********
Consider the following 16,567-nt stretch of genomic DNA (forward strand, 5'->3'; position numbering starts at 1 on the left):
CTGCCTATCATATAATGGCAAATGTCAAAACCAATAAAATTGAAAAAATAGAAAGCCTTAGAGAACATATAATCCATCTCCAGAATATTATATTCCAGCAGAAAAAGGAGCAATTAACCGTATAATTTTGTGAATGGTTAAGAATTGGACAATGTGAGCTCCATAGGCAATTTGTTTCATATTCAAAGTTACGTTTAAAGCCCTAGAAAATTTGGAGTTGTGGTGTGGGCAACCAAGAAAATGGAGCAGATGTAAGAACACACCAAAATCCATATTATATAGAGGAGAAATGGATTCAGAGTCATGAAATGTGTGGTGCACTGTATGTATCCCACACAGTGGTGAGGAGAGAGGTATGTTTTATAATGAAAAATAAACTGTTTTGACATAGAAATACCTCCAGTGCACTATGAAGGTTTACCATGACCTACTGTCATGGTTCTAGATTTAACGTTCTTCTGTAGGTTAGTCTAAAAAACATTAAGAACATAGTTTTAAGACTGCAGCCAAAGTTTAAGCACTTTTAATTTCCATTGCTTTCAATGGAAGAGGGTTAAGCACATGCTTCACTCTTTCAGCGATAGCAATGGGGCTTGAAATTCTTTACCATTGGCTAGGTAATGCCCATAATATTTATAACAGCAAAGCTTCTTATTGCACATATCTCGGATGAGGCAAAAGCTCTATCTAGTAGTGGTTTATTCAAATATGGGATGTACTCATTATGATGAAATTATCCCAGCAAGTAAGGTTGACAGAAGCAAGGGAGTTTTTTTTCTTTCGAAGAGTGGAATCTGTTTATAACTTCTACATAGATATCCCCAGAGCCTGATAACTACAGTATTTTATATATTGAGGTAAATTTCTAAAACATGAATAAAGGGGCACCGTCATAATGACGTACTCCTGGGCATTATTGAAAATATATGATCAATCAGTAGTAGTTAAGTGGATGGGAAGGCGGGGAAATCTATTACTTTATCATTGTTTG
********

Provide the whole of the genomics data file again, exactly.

Consider the following 16,567-nt stretch of genomic DNA (forward strand, 5'->3'; position numbering starts at 1 on the left):
CTGCCTATCATATAATGGCAAATGTCAAAACCAATAAAATTGAAAAAATAGAAAGCCTTAGAGAACATATAATCCATCTCCAGAATATTATATTCCAGCAGAAAAAGGAGCAATTAACCGTATAATTTTGTGAATGGTTAAGAATTGGACAATGTGAGCTCCATAGGCAATTTGTTTCATATTCAAAGTTACGTTTAAAGCCCTAGAAAATTTGGAGTTGTGGTGTGGGCAACCAAGAAAATGGAGCAGATGTAAGAACACACCAAAATCCATATTATATAGAGGAGAAATGGATTCAGAGTCATGAAATGTGTGGTGCACTGTATGTATCCCACACAGTGGTGAGGAGAGAGGTATGTTTTATAATGAAAAATAAACTGTTTTGACATAGAAATACCTCCAGTGCACTATGAAGGTTTACCATGACCTACTGTCATGGTTCTAGATTTAACGTTCTTCTGTAGGTTAGTCTAAAAAACATTAAGAACATAGTTTTAAGACTGCAGCCAAAGTTTAAGCACTTTTAATTTCCATTGCTTTCAATGGAAGAGGGTTAAGCACATGCTTCACTCTTTCAGCGATAGCAATGGGGCTTGAAATTCTTTACCATTGGCTAGGTAATGCCCATAATATTTATAACAGCAAAGCTTCTTATTGCACATATCTCGGATGAGGCAAAAGCTCTATCTAGTAGTGGTTTATTCAAATATGGGATGTACTCATTATGATGAAATTATCCCAGCAAGTAAGGTTGACAGAAGCAAGGGAGTTTTTTTTCTTTCGAAGAGTGGAATCTGTTTATAACTTCTACATAGATATCCCCAGAGCCTGATAACTACAGTATTTTATATATTGAGGTAAATTTCTAAAACATGAATAAAGGGGCACCGTCATAATGACGTACTCCTGGGCATTATTGAAAATATATGATCAATCAGTAGTAGTTAAGTGGATGGGAAGGCGGGGAAATCTATTACTTTATCATTGTTTG